The common neurodegenerative conditions are associated with various different forms of protein aggregation; a few proteins in the body have toxic alternative forms that can spread and cause harm to cells. Alzheimer's disease is associated with amyloid-β and tau, Parkinson's disease with α-synuclein, and so forth. But the decay of the aging brain is not a nice neat process in which one individual exhibits one clear-cut pathology with clear-cut symptoms indicative of that pathology. All protein aggregates occur in every aged person to some degree, and they interact with one another, alongside other mechanisms such as vascular issues in the brain. Diagnosis of a dementia is a case of crudely trying to fit a broad category of symptoms to a broad category of pathology. Just because the situation looks like Alzheimer's doesn't mean it is Alzheimer's by the textbook definition. It is inevitably a messy, complex situation.
"One of the things that we've learned in the last decade or so is that a lot of people that we think have dementia from Alzheimer's disease, actually don't. There are other brain diseases that cause the same kind of symptoms as Alzheimer's, including some that we only recently figured out existed." Researchers used brain autopsy data from 375 older adults. This work builds on the work last year to discover another form of dementia caused by TDP-43 proteinopathy now known as LATE.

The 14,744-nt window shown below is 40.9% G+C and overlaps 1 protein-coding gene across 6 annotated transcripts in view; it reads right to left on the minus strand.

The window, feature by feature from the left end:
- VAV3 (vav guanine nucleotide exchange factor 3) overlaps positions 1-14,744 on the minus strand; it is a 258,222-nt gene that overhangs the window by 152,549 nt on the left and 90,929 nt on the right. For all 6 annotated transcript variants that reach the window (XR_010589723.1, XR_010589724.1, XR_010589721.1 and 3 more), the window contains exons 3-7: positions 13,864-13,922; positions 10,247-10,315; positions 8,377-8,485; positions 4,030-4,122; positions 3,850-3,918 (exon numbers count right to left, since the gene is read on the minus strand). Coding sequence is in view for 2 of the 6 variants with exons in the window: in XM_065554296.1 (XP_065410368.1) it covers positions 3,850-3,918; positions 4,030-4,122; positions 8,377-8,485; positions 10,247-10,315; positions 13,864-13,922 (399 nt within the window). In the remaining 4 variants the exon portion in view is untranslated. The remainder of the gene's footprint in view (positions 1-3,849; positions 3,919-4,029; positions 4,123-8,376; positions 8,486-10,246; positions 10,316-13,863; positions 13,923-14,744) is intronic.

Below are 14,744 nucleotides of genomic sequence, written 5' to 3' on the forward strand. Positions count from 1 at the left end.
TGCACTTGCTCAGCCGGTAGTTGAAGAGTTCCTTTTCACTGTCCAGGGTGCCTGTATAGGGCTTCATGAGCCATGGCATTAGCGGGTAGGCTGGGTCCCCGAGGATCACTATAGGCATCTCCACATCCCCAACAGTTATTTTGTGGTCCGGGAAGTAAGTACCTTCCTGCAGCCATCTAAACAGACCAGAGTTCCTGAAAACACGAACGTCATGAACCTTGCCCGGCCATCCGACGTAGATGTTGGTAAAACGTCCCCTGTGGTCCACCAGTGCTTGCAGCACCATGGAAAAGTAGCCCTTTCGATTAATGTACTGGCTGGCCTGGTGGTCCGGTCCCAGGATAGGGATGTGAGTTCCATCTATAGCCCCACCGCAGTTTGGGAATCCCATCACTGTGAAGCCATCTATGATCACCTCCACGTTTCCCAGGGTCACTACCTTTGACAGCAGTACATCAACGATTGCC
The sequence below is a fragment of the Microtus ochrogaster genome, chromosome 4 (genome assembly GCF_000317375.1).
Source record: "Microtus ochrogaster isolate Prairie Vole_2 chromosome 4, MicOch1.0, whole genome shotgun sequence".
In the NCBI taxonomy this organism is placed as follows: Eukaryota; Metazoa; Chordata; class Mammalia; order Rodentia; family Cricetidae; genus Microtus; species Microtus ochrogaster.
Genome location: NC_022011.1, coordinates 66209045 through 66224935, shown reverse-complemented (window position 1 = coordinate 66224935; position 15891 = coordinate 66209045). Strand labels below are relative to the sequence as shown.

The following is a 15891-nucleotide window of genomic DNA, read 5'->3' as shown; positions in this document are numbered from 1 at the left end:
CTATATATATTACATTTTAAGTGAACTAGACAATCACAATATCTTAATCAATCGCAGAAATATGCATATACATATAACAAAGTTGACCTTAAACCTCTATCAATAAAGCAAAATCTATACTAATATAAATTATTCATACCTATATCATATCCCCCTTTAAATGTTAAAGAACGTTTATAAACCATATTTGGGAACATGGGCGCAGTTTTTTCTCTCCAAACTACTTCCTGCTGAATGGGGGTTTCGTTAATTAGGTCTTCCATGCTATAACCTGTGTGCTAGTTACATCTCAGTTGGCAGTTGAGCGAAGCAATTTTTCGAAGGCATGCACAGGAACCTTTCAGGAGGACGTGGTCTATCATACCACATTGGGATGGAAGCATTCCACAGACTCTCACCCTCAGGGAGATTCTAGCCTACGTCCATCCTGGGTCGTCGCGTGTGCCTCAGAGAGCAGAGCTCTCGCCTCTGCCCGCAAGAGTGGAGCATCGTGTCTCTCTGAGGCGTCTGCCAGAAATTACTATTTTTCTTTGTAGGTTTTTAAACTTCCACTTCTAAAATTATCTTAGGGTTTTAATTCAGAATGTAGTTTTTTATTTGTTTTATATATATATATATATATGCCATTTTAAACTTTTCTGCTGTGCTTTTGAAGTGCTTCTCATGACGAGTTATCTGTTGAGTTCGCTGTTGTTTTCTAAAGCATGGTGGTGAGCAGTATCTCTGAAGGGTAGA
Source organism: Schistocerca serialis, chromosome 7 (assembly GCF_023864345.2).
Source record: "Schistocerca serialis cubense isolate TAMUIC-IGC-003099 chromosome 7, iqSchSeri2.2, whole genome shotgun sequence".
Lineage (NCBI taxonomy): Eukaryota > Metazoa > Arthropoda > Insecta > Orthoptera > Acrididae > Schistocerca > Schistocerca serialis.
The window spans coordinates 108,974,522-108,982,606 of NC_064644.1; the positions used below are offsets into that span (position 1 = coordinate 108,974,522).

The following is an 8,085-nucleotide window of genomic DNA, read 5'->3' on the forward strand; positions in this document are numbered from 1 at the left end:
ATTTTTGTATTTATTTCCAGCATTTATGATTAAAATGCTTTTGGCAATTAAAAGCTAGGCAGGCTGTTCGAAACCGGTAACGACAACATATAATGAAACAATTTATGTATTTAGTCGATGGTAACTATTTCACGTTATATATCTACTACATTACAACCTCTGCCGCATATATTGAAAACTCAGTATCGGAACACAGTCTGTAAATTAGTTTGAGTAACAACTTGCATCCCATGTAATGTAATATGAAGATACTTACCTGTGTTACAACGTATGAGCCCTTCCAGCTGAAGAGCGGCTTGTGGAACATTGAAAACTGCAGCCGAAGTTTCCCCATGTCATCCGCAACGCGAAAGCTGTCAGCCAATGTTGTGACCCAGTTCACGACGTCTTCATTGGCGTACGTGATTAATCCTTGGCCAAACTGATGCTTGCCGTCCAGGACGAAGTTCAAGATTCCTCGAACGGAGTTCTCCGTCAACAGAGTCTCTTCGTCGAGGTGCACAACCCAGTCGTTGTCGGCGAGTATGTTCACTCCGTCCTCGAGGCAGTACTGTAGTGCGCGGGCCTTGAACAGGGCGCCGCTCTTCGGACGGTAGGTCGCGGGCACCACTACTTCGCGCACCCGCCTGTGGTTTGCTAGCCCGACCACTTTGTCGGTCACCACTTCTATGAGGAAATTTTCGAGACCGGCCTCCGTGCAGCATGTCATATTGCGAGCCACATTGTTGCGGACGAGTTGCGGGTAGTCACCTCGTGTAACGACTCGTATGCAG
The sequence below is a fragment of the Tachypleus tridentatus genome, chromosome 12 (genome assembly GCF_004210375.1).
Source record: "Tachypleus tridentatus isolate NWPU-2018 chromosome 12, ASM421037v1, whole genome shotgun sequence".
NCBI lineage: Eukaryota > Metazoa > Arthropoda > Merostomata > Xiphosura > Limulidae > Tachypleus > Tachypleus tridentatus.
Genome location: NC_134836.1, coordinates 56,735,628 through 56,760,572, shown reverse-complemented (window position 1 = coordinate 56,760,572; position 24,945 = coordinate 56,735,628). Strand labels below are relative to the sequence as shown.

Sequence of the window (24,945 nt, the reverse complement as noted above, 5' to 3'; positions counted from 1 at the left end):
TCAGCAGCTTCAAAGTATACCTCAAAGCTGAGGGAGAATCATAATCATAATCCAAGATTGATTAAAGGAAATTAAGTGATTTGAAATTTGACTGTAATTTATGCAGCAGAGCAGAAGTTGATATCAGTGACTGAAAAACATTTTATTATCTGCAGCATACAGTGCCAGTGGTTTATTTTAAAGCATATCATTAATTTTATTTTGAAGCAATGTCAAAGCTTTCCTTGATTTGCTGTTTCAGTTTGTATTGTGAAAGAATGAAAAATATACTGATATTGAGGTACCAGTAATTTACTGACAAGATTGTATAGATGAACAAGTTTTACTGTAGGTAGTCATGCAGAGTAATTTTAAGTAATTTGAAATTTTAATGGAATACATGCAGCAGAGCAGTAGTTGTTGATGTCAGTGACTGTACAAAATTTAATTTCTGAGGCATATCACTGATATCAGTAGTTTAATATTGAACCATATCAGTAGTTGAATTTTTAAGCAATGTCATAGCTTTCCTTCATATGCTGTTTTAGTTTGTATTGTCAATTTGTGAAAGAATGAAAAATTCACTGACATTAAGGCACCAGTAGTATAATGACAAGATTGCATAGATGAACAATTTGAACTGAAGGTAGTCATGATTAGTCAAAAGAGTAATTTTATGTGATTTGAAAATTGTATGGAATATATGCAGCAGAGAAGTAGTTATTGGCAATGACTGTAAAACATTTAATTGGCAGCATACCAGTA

Misfolded TDP-43 protein, which was discovered in 2006, is the "newest brain bad guy." Although TDP-43 exists normally in a non-disease causing form, it is seen in multiple debilitating diseases in addition to LATE, including ALS and frontotemporal dementia. As researchers reviewed clinical and brain autopsy data for research participants, they noticed there were significantly more people than expected that had not only Alzheimer's pathology but also pathology indicating Lewy bodies (alpha synuclein) and TDP-43. "They had every neurodegeneration causing pathology that we know about. There was not a name for this, so we came up with one: quadruple misfolded proteins, or QMP."
The group then obtained more data to conduct a study of how often QMP occurred and what that meant for the participant with QMP. The study found that about 20% of the participants with dementia had QMP, and their dementia was the most severe. "This is not great news, because it means that even if we could completely cure Alzheimer's disease, we still have to deal with TDP-43 and alpha synuclein, and they are common in old age. But, we have to understand exactly what we are up against as we try to stop dementia. We still have so much to learn."